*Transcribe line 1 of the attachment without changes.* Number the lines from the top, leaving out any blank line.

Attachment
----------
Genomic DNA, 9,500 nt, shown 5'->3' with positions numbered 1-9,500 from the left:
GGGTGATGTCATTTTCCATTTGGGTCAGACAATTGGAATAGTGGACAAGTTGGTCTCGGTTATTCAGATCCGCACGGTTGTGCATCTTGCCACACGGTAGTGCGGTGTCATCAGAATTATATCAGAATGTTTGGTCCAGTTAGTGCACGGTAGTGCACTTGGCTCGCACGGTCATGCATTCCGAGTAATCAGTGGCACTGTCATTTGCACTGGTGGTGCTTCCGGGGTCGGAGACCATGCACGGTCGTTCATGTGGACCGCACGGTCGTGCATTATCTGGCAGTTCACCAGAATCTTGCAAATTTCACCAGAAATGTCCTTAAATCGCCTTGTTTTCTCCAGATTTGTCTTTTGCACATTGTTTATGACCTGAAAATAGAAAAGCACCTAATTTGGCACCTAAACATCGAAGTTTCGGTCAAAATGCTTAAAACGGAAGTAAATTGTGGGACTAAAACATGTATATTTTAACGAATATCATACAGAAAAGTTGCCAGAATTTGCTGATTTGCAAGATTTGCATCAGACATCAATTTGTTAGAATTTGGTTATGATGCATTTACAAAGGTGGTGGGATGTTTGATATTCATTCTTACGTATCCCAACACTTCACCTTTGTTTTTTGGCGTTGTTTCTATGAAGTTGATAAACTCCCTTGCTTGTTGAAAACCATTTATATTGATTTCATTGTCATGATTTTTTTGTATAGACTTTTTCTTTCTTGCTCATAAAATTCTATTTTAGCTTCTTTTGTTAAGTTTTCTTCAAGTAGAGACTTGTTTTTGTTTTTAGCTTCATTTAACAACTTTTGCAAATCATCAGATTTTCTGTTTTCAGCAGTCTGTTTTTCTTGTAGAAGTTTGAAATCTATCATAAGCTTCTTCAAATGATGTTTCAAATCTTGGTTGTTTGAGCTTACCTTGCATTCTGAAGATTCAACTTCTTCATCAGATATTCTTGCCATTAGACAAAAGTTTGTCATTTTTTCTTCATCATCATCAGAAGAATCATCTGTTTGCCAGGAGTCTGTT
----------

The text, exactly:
Genomic DNA, 9,500 nt, shown 5'->3' with positions numbered 1-9,500 from the left: